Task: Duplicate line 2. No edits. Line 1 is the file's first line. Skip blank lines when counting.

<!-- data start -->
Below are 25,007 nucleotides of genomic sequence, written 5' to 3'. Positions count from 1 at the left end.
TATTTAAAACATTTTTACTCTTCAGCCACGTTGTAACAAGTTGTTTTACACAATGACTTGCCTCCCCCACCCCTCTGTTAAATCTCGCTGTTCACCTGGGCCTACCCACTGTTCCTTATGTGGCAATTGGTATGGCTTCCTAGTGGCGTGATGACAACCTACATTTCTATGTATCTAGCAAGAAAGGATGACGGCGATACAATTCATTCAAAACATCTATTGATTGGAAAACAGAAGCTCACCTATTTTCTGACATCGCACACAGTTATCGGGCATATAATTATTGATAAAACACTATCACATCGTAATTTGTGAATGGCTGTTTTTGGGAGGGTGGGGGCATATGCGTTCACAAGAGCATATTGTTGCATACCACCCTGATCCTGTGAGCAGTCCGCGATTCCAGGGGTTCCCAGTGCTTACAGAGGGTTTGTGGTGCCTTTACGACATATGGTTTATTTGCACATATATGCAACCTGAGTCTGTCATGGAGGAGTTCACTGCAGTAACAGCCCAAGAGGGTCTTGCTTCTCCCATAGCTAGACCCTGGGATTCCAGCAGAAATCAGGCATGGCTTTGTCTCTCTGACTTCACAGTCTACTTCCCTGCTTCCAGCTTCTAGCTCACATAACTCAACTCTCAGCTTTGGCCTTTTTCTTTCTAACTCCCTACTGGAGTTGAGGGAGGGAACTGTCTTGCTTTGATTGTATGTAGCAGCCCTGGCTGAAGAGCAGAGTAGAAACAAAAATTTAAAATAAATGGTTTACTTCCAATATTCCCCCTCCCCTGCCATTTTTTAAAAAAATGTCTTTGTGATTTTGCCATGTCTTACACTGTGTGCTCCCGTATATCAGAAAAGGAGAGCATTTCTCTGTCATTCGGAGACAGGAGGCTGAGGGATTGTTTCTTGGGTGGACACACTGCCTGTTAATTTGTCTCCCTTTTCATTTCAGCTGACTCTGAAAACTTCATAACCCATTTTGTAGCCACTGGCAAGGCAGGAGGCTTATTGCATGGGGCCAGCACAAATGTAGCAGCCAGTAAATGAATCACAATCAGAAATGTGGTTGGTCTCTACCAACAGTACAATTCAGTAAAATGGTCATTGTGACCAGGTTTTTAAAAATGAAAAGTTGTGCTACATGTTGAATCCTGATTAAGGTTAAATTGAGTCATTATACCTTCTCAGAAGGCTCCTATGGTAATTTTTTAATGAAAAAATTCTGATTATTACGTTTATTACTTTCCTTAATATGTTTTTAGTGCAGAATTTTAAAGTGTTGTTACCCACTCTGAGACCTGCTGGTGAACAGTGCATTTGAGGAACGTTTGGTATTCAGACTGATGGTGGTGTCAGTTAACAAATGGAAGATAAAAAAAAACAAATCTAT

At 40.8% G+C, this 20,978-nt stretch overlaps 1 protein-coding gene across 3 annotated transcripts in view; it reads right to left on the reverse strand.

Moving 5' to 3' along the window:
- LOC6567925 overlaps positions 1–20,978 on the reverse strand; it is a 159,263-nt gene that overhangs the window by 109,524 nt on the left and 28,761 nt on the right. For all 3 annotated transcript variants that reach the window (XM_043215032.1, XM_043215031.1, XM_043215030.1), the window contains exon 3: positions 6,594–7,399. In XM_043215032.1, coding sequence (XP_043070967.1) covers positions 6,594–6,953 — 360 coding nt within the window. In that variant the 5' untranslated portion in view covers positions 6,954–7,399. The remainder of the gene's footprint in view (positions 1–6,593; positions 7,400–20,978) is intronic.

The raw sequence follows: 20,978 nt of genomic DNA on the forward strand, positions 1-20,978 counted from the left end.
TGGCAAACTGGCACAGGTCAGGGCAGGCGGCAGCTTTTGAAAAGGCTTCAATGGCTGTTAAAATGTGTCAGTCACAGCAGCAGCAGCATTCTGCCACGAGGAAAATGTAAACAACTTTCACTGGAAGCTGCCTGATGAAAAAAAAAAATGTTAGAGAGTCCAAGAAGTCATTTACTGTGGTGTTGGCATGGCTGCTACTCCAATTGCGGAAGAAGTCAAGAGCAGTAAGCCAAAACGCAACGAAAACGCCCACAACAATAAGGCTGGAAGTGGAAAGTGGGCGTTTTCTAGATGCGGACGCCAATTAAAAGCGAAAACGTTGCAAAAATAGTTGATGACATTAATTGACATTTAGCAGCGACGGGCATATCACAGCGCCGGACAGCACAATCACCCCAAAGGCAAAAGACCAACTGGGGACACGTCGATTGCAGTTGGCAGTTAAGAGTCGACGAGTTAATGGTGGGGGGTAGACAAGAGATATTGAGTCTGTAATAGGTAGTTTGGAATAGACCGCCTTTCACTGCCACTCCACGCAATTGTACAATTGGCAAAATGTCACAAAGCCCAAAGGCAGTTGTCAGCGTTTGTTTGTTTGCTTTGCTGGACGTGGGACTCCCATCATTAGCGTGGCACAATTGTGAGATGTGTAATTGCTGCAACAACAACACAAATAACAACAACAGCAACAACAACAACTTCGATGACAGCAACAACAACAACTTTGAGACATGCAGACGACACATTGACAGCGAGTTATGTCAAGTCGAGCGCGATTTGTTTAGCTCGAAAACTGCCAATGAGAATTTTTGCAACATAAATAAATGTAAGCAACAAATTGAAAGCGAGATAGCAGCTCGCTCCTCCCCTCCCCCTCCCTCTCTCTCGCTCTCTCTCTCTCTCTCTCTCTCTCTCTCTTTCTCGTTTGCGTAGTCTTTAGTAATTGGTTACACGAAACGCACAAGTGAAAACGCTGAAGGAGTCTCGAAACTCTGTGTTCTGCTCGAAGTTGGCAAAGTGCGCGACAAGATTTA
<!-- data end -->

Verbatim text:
TATTTAAAACATTTTTACTCTTCAGCCACGTTGTAACAAGTTGTTTTACACAATGACTTGCCTCCCCCACCCCTCTGTTAAATCTCGCTGTTCACCTGGGCCTACCCACTGTTCCTTATGTGGCAATTGGTATGGCTTCCTAGTGGCGTGATGACAACCTACATTTCTATGTATCTAGCAAGAAAGGATGACGGCGATACAATTCATTCAAAACATCTATTGATTGGAAAACAGAAGCTCACCTATTTTCTGACATCGCACACAGTTATCGGGCATATAATTATTGATAAAACACTATCACATCGTAATTTGTGAATGGCTGTTTTTGGGAGGGTGGGGGCATATGCGTTCACAAGAGCATATTGTTGCATACCACCCTGATCCTGTGAGCAGTCCGCGATTCCAGGGGTTCCCAGTGCTTACAGAGGGTTTGTGGTGCCTTTACGACATATGGTTTATTTGCACATATATGCAACCTGAGTCTGTCATGGAGGAGTTCACTGCAGTAACAGCCCAAGAGGGTCTTGCTTCTCCCATAGCTAGACCCTGGGATTCCAGCAGAAATCAGGCATGGCTTTGTCTCTCTGACTTCACAGTCTACTTCCCTGCTTCCAGCTTCTAGCTCACATAACTCAACTCTCAGCTTTGGCCTTTTTCTTTCTAACTCCCTACTGGAGTTGAGGGAGGGAACTGTCTTGCTTTGATTGTATGTAGCAGCCCTGGCTGAAGAGCAGAGTAGAAACAAAAATTTAAAATAAATGGTTTACTTCCAATATTCCCCCTCCCCTGCCATTTTTTAAAAAAATGTCTTTGTGATTTTGCCATGTCTTACACTGTGTGCTCCCGTATATCAGAAAAGGAGAGCATTTCTCTGTCATTCGGAGACAGGAGGCTGAGGGATTGTTTCTTGGGTGGACACACTGCCTGTTAATTTGTCTCCCTTTTCATTTCAGCTGACTCTGAAAACTTCATAACCCATTTTGTAGCCACTGGCAAGGCAGGAGGCTTATTGCATGGGGCCAGCACAAATGTAGCAGCCAGTAAATGAATCACAATCAGAAATGTGGTTGGTCTCTACCAACAGTACAATTCAGTAAAATGGTCATTGTGACCAGGTTTTTAAAAATGAAAAGTTGTGCTACATGTTGAATCCTGATTAAGGTTAAATTGAGTCATTATACCTTCTCAGAAGGCTCCTATGGTAATTTTTTAATGAAAAAATTCTGATTATTACGTTTATTACTTTCCTTAATATGTTTTTAGTGCAGAATTTTAAAGTGTTGTTACCCACTCTGAGACCTGCTGGTGAACAGTGCATTTGAGGAACGTTTGGTATTCAGACTGATGGTGGTGTCAGTTAACAAATGGAAGATAAAAAAAAACAAATCTAT